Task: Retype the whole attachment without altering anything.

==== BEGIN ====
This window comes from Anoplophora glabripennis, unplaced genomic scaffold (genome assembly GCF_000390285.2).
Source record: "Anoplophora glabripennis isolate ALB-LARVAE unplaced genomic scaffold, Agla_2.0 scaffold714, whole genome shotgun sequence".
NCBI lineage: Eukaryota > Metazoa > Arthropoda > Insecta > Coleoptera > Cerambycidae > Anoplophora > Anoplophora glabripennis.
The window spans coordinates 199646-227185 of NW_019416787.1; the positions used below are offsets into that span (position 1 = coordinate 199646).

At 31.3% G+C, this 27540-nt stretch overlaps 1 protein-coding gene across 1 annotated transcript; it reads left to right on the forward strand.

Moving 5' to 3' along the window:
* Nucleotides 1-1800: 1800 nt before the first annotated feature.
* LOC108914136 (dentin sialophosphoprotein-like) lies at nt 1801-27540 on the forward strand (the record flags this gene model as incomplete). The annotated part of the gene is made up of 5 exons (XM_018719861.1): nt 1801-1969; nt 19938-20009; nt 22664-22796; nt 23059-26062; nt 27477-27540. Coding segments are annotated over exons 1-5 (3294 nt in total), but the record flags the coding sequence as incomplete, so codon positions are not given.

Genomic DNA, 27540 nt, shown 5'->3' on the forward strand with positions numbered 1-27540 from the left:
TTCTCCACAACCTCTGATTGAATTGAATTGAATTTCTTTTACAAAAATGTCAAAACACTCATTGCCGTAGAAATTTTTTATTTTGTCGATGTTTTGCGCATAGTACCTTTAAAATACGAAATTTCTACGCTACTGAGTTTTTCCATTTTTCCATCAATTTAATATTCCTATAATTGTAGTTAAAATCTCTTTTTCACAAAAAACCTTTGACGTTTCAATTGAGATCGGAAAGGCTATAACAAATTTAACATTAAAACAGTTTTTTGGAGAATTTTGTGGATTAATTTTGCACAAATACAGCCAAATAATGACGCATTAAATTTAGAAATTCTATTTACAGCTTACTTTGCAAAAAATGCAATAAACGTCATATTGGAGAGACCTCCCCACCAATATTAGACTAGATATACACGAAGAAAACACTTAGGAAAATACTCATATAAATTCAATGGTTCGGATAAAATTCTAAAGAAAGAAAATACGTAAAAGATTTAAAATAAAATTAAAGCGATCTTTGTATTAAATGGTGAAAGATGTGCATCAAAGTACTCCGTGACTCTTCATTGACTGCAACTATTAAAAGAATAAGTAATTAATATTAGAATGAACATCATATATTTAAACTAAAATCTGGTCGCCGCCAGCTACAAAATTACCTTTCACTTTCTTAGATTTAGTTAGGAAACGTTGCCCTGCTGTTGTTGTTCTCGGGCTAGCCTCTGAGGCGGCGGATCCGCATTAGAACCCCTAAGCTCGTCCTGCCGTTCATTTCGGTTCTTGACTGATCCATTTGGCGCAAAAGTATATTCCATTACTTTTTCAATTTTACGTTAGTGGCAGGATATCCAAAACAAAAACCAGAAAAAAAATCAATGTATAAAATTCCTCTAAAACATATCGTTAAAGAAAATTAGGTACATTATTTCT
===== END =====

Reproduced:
This window comes from Anoplophora glabripennis, unplaced genomic scaffold (genome assembly GCF_000390285.2).
Source record: "Anoplophora glabripennis isolate ALB-LARVAE unplaced genomic scaffold, Agla_2.0 scaffold714, whole genome shotgun sequence".
NCBI lineage: Eukaryota > Metazoa > Arthropoda > Insecta > Coleoptera > Cerambycidae > Anoplophora > Anoplophora glabripennis.
The window spans coordinates 199646-227185 of NW_019416787.1; the positions used below are offsets into that span (position 1 = coordinate 199646).

At 31.3% G+C, this 27540-nt stretch overlaps 1 protein-coding gene across 1 annotated transcript; it reads left to right on the forward strand.

Moving 5' to 3' along the window:
* Nucleotides 1-1800: 1800 nt before the first annotated feature.
* LOC108914136 (dentin sialophosphoprotein-like) lies at nt 1801-27540 on the forward strand (the record flags this gene model as incomplete). The annotated part of the gene is made up of 5 exons (XM_018719861.1): nt 1801-1969; nt 19938-20009; nt 22664-22796; nt 23059-26062; nt 27477-27540. Coding segments are annotated over exons 1-5 (3294 nt in total), but the record flags the coding sequence as incomplete, so codon positions are not given.

Genomic DNA, 27540 nt, shown 5'->3' on the forward strand with positions numbered 1-27540 from the left:
TTCTCCACAACCTCTGATTGAATTGAATTGAATTTCTTTTACAAAAATGTCAAAACACTCATTGCCGTAGAAATTTTTTATTTTGTCGATGTTTTGCGCATAGTACCTTTAAAATACGAAATTTCTACGCTACTGAGTTTTTCCATTTTTCCATCAATTTAATATTCCTATAATTGTAGTTAAAATCTCTTTTTCACAAAAAACCTTTGACGTTTCAATTGAGATCGGAAAGGCTATAACAAATTTAACATTAAAACAGTTTTTTGGAGAATTTTGTGGATTAATTTTGCACAAATACAGCCAAATAATGACGCATTAAATTTAGAAATTCTATTTACAGCTTACTTTGCAAAAAATGCAATAAACGTCATATTGGAGAGACCTCCCCACCAATATTAGACTAGATATACACGAAGAAAACACTTAGGAAAATACTCATATAAATTCAATGGTTCGGATAAAATTCTAAAGAAAGAAAATACGTAAAAGATTTAAAATAAAATTAAAGCGATCTTTGTATTAAATGGTGAAAGATGTGCATCAAAGTACTCCGTGACTCTTCATTGACTGCAACTATTAAAAGAATAAGTAATTAATATTAGAATGAACATCATATATTTAAACTAAAATCTGGTCGCCGCCAGCTACAAAATTACCTTTCACTTTCTTAGATTTAGTTAGGAAACGTTGCCCTGCTGTTGTTGTTCTCGGGCTAGCCTCTGAGGCGGCGGATCCGCATTAGAACCCCTAAGCTCGTCCTGCCGTTCATTTCGGTTCTTGACTGATCCATTTGGCGCAAAAGTATATTCCATTACTTTTTCAATTTTACGTTAGTGGCAGGATATCCAAAACAAAAACCAGAAAAAAAATCAATGTATAAAATTCCTCTAAAACATATCGTTAAAGAAAATTAGGTACATTATTTCT